Why? vs. Why Not?

By Ethan Maurice | September 3, 2015

When you are presented with an opportunity is your initial reaction to ask yourself "Why" or "Why not?" This is a big deal because "Why?" is a limiting question and "Why not?" is a liberating question.

Let me explain.

When we ask ourselves "Why?" we need a good reason to do it. If we don't come up with one, our default response is to NOT DO IT. When we ask ourselves "Why not?" we need a good reason not to do it. If we don't come up with one, our default response is to DO IT.

Read that again, and let it really sink in...

Throughout the course of our lives, whether we ask ourselves "Why?" or "Why not?" makes a tremendous difference. One is not more reckless than the other, both cases still require the same consideration, but "Why not?" will lead us to a plethora more of opportunities and experiences.

This is especially important in trying new things and expanding your comfort zone. When we have little experience with something, we have less information to take into consideration and thus, will rely on our default response more often resulting from "Why?" (I shouldn't) or "Why not?" (I should).

I used to ask myself "Why?" before every choice I made. In high school, my baseball buddies once asked if I wanted to go to the homecoming dance in a group with them. I considered the "why" I should go for a couple seconds. I didn't have much experience with girls and felt a bit nervous, nothing else had time to go through my head. I didn't have an answer to why I should go, so I replied, "Nah, I think I'm just gonna hang at my place tonight." If I had asked myself, "Why not?" I wouldn't have come up with any good reasoning either in those two seconds of consideration, and went to the dance.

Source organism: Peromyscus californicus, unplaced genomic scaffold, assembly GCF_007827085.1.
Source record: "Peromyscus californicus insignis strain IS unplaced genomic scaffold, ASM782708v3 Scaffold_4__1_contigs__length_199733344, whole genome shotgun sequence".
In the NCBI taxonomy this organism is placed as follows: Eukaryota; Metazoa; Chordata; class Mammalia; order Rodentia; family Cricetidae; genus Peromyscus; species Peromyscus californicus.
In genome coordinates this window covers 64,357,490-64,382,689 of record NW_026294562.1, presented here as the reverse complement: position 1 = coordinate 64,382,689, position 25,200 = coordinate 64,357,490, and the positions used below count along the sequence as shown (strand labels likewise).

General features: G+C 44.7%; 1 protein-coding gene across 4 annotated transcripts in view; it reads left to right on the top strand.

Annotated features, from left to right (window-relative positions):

What did I do that night instead? I played video games... While I wondered what was going on at that dance.

Eventually, I realized that if I wanted to have many experiences and grow as a person, I had to change my internal dialog from "Why?" to "Why not?" Now when presented with an opportunity I ask myself, "Why not?" It's led me into a variety of incredible experiences ranging from spending a spring break in Mexico to riding a bicycle across the United States to taking a full on human cadaver dissection lab as an undergraduate in college.

Life can take us for quite a ride when we ask ourselves "Why not?" instead of "Why?" Don't deny yourself the adventure, experience, and confidence that results from this switch of internal dialog.

Make a note to yourself right now to take the time and make an active effort to switch your internal dialog—why not?




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